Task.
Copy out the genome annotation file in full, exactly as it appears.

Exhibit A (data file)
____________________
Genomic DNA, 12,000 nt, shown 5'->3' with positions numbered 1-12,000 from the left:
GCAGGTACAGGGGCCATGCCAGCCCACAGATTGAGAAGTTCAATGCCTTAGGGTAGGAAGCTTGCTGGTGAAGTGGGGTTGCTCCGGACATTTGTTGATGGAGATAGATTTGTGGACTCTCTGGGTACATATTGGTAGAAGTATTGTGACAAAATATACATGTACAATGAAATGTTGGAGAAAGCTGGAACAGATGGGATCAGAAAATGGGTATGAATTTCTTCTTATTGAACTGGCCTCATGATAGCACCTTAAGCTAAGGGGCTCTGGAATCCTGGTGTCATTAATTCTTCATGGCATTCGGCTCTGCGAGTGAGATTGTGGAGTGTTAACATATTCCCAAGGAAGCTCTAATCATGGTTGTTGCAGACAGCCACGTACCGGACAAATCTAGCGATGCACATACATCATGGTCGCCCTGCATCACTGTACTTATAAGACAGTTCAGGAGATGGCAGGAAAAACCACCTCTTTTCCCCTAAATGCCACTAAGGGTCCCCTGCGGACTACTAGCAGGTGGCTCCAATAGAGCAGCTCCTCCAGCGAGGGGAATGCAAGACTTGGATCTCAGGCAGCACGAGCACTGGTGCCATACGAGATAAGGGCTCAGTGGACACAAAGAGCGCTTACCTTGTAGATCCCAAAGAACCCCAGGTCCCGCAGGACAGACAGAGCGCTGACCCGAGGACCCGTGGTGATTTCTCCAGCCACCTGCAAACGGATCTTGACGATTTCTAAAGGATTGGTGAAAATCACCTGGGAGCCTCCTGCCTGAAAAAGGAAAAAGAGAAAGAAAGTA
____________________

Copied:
Genomic DNA, 12,000 nt, shown 5'->3' with positions numbered 1-12,000 from the left:
GCAGGTACAGGGGCCATGCCAGCCCACAGATTGAGAAGTTCAATGCCTTAGGGTAGGAAGCTTGCTGGTGAAGTGGGGTTGCTCCGGACATTTGTTGATGGAGATAGATTTGTGGACTCTCTGGGTACATATTGGTAGAAGTATTGTGACAAAATATACATGTACAATGAAATGTTGGAGAAAGCTGGAACAGATGGGATCAGAAAATGGGTATGAATTTCTTCTTATTGAACTGGCCTCATGATAGCACCTTAAGCTAAGGGGCTCTGGAATCCTGGTGTCATTAATTCTTCATGGCATTCGGCTCTGCGAGTGAGATTGTGGAGTGTTAACATATTCCCAAGGAAGCTCTAATCATGGTTGTTGCAGACAGCCACGTACCGGACAAATCTAGCGATGCACATACATCATGGTCGCCCTGCATCACTGTACTTATAAGACAGTTCAGGAGATGGCAGGAAAAACCACCTCTTTTCCCCTAAATGCCACTAAGGGTCCCCTGCGGACTACTAGCAGGTGGCTCCAATAGAGCAGCTCCTCCAGCGAGGGGAATGCAAGACTTGGATCTCAGGCAGCACGAGCACTGGTGCCATACGAGATAAGGGCTCAGTGGACACAAAGAGCGCTTACCTTGTAGATCCCAAAGAACCCCAGGTCCCGCAGGACAGACAGAGCGCTGACCCGAGGACCCGTGGTGATTTCTCCAGCCACCTGCAAACGGATCTTGACGATTTCTAAAGGATTGGTGAAAATCACCTGGGAGCCTCCTGCCTGAAAAAGGAAAAAGAGAAAGAAAGTA